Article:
We get a serious amount of time on Caprica in this episode and the next, which is quite refreshing really because Tigh is just stuffing things up more and more back at the Fleet. When ships start to refuse to supply Galactica because of the declaration of martial law, Tigh – egged on by the ambitious Ellen – send marines to get their much-needed tylium. And there are shots fired, and civilians are killed. With this catalyst, Apollo decides to go the whole mutinous hog, and get Roslin off Galactica… and Billy decides he can’t, ultimately, countenance that, although he doesn’t stop them. This is, of course, a huge step for Apollo; his gut instinct for civilian, democratic government overrules his military training and his loyalty to his commander/father. I think his character, in these episodes, is at one of its most formative and interesting stages. So often in TV and movies we get unconflicted soldiers – or if they are conflicted, the agonies aren’t nearly as finely played out. The irony of relying on Zarek for refuge is, of course, delicious.
On Caprica, Starbuck and Helo have a shoot-out… with Caprican survivors, and resistors. When they finally agree neither side are Cylons, we finally meet Samuel Anders: top Pyramid player and all-round lovely man. Starbuck naturally agrees with me on that, by the way. Discovering there are still people on Caprica is an awesome revelation – it’s nice that the writers didn’t just ditch the planet. Of course, Sam is a good reason for it, but still it shows an holistic approach that is quite refreshing.
2.5 The Farm
This is one of my least favourite episodes in some ways because it deals with some very unpleasant topics. One, really: the issue of how repopulation might happen after an apocalypse, and how women might be treated in the aftermath. Starbuck is injured in a firefight with some Cylons,and she wakes up in a hospital. A pleasant young doctor tells her sympathetically that Sam is dead – sad! – and that she is lucky to be alive – yay, I guess? Anyway, he then gets around to telling Starbuck that basically her ovaries are her most valuable asset, childbearing her most valuable skill, now, to rebuild humanity. Can you guess how Starbuck reacted? Quite quietly, actually, probably at least partly because she’s still woozy from the drugs. But she’s certainly not very impressed. She gets more and more suspicious of the doctor… until finally she gets out of her room, and discovers that the hospital is being run by CYLONS!! and that there are other women hooked up as incubators. This short scene is horrific, and upset me quite a lot. I was so pleased when Starbuck got out and those women were put out of their misery… although terribly angry that there was no way, apparently, to actually save them. I know the idea of how women might be treated in this sort of situation has been dealt with by a few authors – Marion Zimmer Bradley and Joanna Russ, for two, neither of whose books on the issue I’ve read, although I certainly mean to. It’s not really something authors tend to deal with… male authors, especially, I think.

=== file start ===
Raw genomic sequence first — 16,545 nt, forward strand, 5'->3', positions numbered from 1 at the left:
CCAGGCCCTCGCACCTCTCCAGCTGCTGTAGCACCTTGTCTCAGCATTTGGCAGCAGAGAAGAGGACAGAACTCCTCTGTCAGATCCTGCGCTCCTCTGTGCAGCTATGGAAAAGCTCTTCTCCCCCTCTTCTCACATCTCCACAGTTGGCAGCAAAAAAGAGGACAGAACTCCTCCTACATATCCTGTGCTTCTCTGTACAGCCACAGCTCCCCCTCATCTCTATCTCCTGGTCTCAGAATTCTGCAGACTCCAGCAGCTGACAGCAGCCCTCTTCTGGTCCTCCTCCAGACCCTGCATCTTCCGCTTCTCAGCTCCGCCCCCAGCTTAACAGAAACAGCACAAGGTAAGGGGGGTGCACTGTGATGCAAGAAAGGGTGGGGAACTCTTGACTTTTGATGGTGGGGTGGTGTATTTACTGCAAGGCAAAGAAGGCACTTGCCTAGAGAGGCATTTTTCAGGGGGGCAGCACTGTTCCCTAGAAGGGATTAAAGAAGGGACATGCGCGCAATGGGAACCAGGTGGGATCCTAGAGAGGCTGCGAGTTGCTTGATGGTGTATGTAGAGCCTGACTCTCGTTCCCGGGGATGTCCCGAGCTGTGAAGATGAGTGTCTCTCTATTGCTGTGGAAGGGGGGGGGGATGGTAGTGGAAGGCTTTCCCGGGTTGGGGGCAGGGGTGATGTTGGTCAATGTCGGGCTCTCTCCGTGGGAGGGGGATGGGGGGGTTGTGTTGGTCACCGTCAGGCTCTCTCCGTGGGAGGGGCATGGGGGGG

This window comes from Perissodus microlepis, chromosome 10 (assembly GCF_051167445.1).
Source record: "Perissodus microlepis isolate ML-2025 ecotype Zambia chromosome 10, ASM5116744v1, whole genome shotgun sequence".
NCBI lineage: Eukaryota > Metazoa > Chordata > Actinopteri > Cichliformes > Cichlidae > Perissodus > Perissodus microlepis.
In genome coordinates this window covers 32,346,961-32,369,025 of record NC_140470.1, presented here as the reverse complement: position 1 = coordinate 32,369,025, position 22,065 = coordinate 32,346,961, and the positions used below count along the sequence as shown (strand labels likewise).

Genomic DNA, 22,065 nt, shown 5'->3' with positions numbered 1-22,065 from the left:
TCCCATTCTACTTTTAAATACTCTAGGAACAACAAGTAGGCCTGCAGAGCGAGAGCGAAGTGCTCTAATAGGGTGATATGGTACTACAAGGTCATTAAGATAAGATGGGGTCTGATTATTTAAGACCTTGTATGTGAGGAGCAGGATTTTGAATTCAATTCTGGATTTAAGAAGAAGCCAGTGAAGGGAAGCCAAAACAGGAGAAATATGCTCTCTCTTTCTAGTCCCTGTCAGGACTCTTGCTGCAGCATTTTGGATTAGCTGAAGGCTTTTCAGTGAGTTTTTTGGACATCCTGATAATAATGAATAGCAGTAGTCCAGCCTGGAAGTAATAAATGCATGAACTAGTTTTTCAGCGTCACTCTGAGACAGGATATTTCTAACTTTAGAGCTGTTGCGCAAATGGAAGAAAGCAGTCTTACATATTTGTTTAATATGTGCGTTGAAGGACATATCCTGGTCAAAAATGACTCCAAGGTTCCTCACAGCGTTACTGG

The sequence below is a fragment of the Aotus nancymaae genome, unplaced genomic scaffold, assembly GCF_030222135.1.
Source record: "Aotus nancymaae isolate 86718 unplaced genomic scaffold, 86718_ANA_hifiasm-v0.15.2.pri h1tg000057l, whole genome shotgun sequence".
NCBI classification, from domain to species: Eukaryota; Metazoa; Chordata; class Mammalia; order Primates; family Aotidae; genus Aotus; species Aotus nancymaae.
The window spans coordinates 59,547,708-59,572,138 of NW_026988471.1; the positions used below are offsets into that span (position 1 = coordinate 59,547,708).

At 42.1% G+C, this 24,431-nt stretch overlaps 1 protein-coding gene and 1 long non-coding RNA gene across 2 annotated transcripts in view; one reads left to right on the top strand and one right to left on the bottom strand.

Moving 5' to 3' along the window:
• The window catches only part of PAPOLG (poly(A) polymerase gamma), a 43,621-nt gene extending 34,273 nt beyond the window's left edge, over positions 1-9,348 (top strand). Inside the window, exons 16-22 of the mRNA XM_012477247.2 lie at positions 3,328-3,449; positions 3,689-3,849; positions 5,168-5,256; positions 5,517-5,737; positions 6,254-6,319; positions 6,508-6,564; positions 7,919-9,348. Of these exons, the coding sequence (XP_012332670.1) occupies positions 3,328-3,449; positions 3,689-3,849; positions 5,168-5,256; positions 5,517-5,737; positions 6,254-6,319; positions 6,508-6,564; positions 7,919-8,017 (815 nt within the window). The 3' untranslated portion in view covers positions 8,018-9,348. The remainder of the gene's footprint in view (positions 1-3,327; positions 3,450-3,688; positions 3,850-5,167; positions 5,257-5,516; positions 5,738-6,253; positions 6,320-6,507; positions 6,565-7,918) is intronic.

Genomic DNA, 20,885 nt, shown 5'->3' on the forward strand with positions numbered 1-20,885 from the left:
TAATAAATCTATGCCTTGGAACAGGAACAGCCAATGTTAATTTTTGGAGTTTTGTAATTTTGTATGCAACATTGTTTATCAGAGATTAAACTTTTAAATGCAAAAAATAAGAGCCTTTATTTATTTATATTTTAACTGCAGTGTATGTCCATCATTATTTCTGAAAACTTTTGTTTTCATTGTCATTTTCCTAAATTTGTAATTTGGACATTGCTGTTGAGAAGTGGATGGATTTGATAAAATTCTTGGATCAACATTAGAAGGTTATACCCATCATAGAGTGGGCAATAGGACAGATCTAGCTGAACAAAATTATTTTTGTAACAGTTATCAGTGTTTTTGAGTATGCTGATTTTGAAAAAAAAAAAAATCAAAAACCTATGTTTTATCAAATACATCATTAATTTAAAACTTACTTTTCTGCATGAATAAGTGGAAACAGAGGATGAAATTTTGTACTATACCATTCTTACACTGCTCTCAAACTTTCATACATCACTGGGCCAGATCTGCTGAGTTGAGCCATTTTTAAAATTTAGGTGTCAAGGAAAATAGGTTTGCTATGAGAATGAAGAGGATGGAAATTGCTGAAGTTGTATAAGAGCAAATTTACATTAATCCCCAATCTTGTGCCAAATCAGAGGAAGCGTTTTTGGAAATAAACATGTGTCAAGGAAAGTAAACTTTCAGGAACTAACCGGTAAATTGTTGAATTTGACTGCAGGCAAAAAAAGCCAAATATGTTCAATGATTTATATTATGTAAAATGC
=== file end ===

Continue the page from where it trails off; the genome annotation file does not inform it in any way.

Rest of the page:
Also, almost as an aside we learn from Simon, the doctor, that Starbuck’s xrays show many, many old, healed fractures – especially on her fingers… Starbuck is incredibly angry at hearing this, and it goes no further, but it does hint at yet more dreadfulness in her history.
Back at the Fleet, Adama is awake again – hooray! But he doesn’t revoke martial law; instead he decides he wants to search every single damned ship to try and find the President and his son. Hello, bitter betrayal. Seriously not happy. Roslin decides to ‘play the religious card’, and makes an announcement to the Fleet declaring her intention to return to Kobol and thence find Earth. Adama decides to let her go, not expecting many to join her… but about a third of the Fleet do follow. This, of course, places Adama in an incredibly tricky position. Follow Roslin? Keep wandering around aimlessly? Oh the decisions. Plus, there’s quite a nice moment where Adama cries over the dead Boomer – shot by Cally, of all people – showing just how conflicted he is over this once-beloved and valued member of his crew. I really, really love the humanity of both Adama and Roslin, and the fact that both leaders can have this humanity and still be completely believable hard-asses.
- Starbuck in the brig: 1
- Baltar in the brig: 1
- Women Baltar shows interest in (not including Six): 4
- Women Baltar actually gets to sleep with: 2
- Baltar religious conversions: 2
- Different sexy dresses worn by Caprica-Six: 12
- Apollo sides with President against Dad: 4
- Number of Cylons viewers know about: 5
- Number of Cylons humans know about: 2 (and Starbuck an additional one)
- Roslin has a vision: 3
- People deliberately thrown out the airlock: 1 (+1 threat)
- Ships lost: 1
- Ellen gets suggestive: 3
- Starbuck and Apollo do fisticuffs: 1